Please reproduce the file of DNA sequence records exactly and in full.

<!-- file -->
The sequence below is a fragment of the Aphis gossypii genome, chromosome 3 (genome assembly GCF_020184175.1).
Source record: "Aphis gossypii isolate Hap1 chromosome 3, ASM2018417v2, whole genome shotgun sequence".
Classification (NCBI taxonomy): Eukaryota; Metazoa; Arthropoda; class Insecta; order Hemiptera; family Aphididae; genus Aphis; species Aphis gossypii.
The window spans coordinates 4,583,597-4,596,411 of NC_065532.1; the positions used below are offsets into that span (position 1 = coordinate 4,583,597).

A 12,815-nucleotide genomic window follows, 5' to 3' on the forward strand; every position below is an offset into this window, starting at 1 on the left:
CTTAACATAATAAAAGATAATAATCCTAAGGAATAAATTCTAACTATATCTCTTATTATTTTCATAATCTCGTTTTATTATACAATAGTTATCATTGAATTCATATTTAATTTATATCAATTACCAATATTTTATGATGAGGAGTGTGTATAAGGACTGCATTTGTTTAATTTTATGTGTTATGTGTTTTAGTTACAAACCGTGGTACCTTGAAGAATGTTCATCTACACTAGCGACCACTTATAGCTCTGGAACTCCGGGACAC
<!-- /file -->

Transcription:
The sequence below is a fragment of the Aphis gossypii genome, chromosome 3 (genome assembly GCF_020184175.1).
Source record: "Aphis gossypii isolate Hap1 chromosome 3, ASM2018417v2, whole genome shotgun sequence".
Classification (NCBI taxonomy): Eukaryota; Metazoa; Arthropoda; class Insecta; order Hemiptera; family Aphididae; genus Aphis; species Aphis gossypii.
The window spans coordinates 4,583,597-4,596,411 of NC_065532.1; the positions used below are offsets into that span (position 1 = coordinate 4,583,597).

A 12,815-nucleotide genomic window follows, 5' to 3' on the forward strand; every position below is an offset into this window, starting at 1 on the left:
CTTAACATAATAAAAGATAATAATCCTAAGGAATAAATTCTAACTATATCTCTTATTATTTTCATAATCTCGTTTTATTATACAATAGTTATCATTGAATTCATATTTAATTTATATCAATTACCAATATTTTATGATGAGGAGTGTGTATAAGGACTGCATTTGTTTAATTTTATGTGTTATGTGTTTTAGTTACAAACCGTGGTACCTTGAAGAATGTTCATCTACACTAGCGACCACTTATAGCTCTGGAACTCCGGGACAC